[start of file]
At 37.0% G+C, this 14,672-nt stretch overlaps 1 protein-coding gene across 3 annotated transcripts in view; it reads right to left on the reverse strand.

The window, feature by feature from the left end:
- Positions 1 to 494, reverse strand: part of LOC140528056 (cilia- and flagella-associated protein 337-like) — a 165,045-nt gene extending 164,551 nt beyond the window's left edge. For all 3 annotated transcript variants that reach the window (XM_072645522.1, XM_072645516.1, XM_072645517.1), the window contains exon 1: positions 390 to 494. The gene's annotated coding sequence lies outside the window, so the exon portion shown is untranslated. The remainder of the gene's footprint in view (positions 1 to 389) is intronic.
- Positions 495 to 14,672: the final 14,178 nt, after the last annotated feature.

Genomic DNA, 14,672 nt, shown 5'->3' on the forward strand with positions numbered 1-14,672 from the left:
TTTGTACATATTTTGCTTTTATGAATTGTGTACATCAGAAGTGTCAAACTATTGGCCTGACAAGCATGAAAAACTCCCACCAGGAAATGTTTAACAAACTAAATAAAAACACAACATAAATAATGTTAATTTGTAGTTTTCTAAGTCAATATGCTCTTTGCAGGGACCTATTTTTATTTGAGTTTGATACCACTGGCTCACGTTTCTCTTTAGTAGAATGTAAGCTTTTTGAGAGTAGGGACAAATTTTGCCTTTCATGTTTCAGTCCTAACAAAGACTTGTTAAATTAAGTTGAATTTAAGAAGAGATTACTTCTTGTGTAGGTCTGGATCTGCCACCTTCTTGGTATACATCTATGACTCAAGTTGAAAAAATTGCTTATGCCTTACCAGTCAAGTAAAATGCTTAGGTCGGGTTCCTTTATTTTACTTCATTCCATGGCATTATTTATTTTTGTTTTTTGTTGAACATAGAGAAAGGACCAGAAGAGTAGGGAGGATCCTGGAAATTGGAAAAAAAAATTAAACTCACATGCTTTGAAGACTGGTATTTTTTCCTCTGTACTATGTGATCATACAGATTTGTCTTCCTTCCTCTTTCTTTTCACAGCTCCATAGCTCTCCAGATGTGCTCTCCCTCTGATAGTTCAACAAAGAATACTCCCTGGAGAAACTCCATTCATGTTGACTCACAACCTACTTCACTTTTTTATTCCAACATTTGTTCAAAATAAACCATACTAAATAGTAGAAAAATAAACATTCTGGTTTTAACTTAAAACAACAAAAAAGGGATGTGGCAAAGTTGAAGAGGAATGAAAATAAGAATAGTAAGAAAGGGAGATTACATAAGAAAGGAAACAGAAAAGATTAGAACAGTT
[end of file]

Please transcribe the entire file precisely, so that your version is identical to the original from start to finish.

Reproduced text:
At 37.0% G+C, this 14,672-nt stretch overlaps 1 protein-coding gene across 3 annotated transcripts in view; it reads right to left on the reverse strand.

The window, feature by feature from the left end:
- Positions 1 to 494, reverse strand: part of LOC140528056 (cilia- and flagella-associated protein 337-like) — a 165,045-nt gene extending 164,551 nt beyond the window's left edge. For all 3 annotated transcript variants that reach the window (XM_072645522.1, XM_072645516.1, XM_072645517.1), the window contains exon 1: positions 390 to 494. The gene's annotated coding sequence lies outside the window, so the exon portion shown is untranslated. The remainder of the gene's footprint in view (positions 1 to 389) is intronic.
- Positions 495 to 14,672: the final 14,178 nt, after the last annotated feature.

Genomic DNA, 14,672 nt, shown 5'->3' on the forward strand with positions numbered 1-14,672 from the left:
TTTGTACATATTTTGCTTTTATGAATTGTGTACATCAGAAGTGTCAAACTATTGGCCTGACAAGCATGAAAAACTCCCACCAGGAAATGTTTAACAAACTAAATAAAAACACAACATAAATAATGTTAATTTGTAGTTTTCTAAGTCAATATGCTCTTTGCAGGGACCTATTTTTATTTGAGTTTGATACCACTGGCTCACGTTTCTCTTTAGTAGAATGTAAGCTTTTTGAGAGTAGGGACAAATTTTGCCTTTCATGTTTCAGTCCTAACAAAGACTTGTTAAATTAAGTTGAATTTAAGAAGAGATTACTTCTTGTGTAGGTCTGGATCTGCCACCTTCTTGGTATACATCTATGACTCAAGTTGAAAAAATTGCTTATGCCTTACCAGTCAAGTAAAATGCTTAGGTCGGGTTCCTTTATTTTACTTCATTCCATGGCATTATTTATTTTTGTTTTTTGTTGAACATAGAGAAAGGACCAGAAGAGTAGGGAGGATCCTGGAAATTGGAAAAAAAAATTAAACTCACATGCTTTGAAGACTGGTATTTTTTCCTCTGTACTATGTGATCATACAGATTTGTCTTCCTTCCTCTTTCTTTTCACAGCTCCATAGCTCTCCAGATGTGCTCTCCCTCTGATAGTTCAACAAAGAATACTCCCTGGAGAAACTCCATTCATGTTGACTCACAACCTACTTCACTTTTTTATTCCAACATTTGTTCAAAATAAACCATACTAAATAGTAGAAAAATAAACATTCTGGTTTTAACTTAAAACAACAAAAAAGGGATGTGGCAAAGTTGAAGAGGAATGAAAATAAGAATAGTAAGAAAGGGAGATTACATAAGAAAGGAAACAGAAAAGATTAGAACAGTT